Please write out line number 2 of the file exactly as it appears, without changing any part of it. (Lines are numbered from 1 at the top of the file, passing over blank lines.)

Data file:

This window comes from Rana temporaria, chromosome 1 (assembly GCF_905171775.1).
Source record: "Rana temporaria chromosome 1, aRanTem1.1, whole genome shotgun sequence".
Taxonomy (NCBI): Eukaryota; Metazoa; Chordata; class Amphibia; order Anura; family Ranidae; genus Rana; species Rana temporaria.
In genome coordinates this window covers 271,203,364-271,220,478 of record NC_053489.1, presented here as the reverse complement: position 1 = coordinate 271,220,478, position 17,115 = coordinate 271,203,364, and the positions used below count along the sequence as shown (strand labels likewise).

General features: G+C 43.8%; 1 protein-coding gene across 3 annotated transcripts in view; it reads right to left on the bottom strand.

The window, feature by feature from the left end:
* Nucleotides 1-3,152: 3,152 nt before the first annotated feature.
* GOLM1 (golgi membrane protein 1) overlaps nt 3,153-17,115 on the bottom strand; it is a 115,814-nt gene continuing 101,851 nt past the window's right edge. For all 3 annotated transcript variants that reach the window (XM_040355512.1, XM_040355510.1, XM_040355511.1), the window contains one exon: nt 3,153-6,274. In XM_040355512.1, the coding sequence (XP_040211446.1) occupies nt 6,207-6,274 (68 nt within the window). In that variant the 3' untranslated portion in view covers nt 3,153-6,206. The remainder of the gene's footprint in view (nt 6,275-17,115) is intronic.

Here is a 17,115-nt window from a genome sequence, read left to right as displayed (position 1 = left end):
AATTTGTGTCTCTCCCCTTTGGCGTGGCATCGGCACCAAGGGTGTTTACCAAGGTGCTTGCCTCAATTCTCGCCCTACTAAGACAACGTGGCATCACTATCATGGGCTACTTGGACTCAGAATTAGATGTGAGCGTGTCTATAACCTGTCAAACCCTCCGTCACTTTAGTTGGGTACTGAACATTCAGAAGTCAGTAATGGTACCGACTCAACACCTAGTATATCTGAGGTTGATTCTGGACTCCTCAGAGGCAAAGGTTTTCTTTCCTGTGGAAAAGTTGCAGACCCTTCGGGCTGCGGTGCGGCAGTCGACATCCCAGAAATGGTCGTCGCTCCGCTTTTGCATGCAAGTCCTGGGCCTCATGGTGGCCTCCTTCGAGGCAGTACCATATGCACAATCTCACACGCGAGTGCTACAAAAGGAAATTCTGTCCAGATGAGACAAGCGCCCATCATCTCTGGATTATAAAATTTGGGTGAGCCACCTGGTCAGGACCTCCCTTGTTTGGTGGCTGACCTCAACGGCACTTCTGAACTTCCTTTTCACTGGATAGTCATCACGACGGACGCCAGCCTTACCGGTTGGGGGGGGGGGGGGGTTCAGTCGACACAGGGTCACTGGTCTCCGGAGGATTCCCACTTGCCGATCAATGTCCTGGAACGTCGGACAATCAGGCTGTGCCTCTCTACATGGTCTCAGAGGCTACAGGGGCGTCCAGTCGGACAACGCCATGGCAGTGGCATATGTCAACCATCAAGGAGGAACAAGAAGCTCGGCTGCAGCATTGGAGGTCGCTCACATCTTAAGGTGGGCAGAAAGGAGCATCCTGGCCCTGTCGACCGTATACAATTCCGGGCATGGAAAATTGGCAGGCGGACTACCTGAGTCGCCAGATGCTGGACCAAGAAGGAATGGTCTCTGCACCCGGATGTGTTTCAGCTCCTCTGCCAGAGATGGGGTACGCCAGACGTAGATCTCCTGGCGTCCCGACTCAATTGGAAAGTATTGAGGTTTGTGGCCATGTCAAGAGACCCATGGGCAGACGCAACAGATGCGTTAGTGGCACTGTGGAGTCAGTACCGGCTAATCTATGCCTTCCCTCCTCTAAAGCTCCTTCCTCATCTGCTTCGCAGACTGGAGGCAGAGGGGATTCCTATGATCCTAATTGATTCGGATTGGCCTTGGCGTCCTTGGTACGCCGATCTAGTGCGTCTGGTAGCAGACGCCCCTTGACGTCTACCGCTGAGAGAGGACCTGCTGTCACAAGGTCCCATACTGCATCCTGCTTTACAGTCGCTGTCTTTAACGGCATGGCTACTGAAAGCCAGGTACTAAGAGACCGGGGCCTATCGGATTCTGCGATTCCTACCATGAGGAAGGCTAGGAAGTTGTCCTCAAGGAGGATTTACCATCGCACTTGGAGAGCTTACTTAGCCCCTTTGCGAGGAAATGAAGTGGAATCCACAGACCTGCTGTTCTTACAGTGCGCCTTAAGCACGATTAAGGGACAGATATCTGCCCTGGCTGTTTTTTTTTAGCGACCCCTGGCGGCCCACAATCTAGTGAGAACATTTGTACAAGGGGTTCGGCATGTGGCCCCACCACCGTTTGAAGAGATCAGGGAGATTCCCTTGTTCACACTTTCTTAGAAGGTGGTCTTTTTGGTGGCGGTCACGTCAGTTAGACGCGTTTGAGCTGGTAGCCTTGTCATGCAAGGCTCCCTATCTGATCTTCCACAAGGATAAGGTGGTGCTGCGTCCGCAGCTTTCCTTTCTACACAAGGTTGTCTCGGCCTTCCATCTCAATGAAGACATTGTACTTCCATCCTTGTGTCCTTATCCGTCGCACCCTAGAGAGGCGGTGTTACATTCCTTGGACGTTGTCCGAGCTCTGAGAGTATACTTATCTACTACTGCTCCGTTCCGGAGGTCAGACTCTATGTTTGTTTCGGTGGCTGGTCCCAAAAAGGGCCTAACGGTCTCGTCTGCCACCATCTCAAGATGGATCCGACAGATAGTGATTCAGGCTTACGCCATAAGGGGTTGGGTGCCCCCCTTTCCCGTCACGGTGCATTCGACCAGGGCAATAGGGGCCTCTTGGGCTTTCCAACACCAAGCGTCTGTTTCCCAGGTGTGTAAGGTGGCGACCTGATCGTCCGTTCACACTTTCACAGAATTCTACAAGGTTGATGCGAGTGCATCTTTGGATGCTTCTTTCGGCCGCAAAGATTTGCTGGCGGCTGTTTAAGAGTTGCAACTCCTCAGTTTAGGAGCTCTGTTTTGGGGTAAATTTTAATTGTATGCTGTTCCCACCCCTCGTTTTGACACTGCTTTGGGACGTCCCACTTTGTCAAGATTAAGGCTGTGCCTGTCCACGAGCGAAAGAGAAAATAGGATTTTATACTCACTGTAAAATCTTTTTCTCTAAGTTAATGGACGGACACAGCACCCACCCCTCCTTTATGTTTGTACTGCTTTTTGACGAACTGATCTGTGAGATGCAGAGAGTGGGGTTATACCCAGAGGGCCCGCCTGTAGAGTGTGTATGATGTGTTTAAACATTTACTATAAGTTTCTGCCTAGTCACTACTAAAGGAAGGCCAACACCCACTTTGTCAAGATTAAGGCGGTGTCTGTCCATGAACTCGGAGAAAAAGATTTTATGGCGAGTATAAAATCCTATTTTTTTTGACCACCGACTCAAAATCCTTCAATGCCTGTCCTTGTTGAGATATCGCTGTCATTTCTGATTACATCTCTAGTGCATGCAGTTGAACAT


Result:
Source record: "Rana temporaria chromosome 1, aRanTem1.1, whole genome shotgun sequence".